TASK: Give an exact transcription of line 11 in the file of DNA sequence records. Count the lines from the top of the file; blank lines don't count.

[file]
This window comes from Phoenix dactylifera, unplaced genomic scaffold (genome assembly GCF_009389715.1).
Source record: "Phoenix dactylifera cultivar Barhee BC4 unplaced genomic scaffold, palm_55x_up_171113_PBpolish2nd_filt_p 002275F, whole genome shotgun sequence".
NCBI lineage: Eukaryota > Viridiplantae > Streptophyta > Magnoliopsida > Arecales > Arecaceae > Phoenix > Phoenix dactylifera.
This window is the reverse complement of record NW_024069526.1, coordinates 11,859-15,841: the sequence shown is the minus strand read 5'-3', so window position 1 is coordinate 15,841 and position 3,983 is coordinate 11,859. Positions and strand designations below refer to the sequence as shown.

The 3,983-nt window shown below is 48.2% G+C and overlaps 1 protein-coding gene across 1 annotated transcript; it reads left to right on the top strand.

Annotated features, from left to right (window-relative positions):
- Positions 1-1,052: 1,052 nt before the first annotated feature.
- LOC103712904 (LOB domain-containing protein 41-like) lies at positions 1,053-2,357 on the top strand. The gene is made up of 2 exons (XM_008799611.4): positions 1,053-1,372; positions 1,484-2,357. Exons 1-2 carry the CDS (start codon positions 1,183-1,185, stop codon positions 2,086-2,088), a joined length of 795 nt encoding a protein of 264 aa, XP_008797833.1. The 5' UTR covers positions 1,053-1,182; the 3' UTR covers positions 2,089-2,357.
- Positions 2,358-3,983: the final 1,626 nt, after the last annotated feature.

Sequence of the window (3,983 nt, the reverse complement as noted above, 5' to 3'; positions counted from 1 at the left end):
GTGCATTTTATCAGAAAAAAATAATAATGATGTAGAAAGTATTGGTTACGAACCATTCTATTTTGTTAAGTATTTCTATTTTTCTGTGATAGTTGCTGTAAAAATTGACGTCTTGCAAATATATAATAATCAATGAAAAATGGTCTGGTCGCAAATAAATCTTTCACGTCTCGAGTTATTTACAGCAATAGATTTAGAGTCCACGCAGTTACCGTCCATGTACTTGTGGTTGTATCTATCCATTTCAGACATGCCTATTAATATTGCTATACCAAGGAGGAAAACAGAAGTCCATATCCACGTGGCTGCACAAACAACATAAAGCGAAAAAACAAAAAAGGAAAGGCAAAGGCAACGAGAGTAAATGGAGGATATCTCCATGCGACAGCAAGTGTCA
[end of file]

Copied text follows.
GTGCATTTTATCAGAAAAAAATAATAATGATGTAGAAAGTATTGGTTACGAACCATTCTATTTTGTTAAGTATTTCTATTTTTCTGTGATAGTTGCTGTAAAAATTGACGTCTTGCAAATATATAATAATCAATGAAAAATGGTCTGGTCGCAAATAAATCTTTCACGTCTCGAGTTATTTACAGCAATAGATTTAGAGTCCACGCAGTTACCGTCCATGTACTTGTGGTTGTATCTATCCATTTCAGACATGCCTATTAATATTGCTATACCAAGGAGGAAAACAGAAGTCCATATCCACGTGGCTGCACAAACAACATAAAGCGAAAAAACAAAAAAGGAAAGGCAAAGGCAACGAGAGTAAATGGAGGATATCTCCATGCGACAGCAAGTGTCA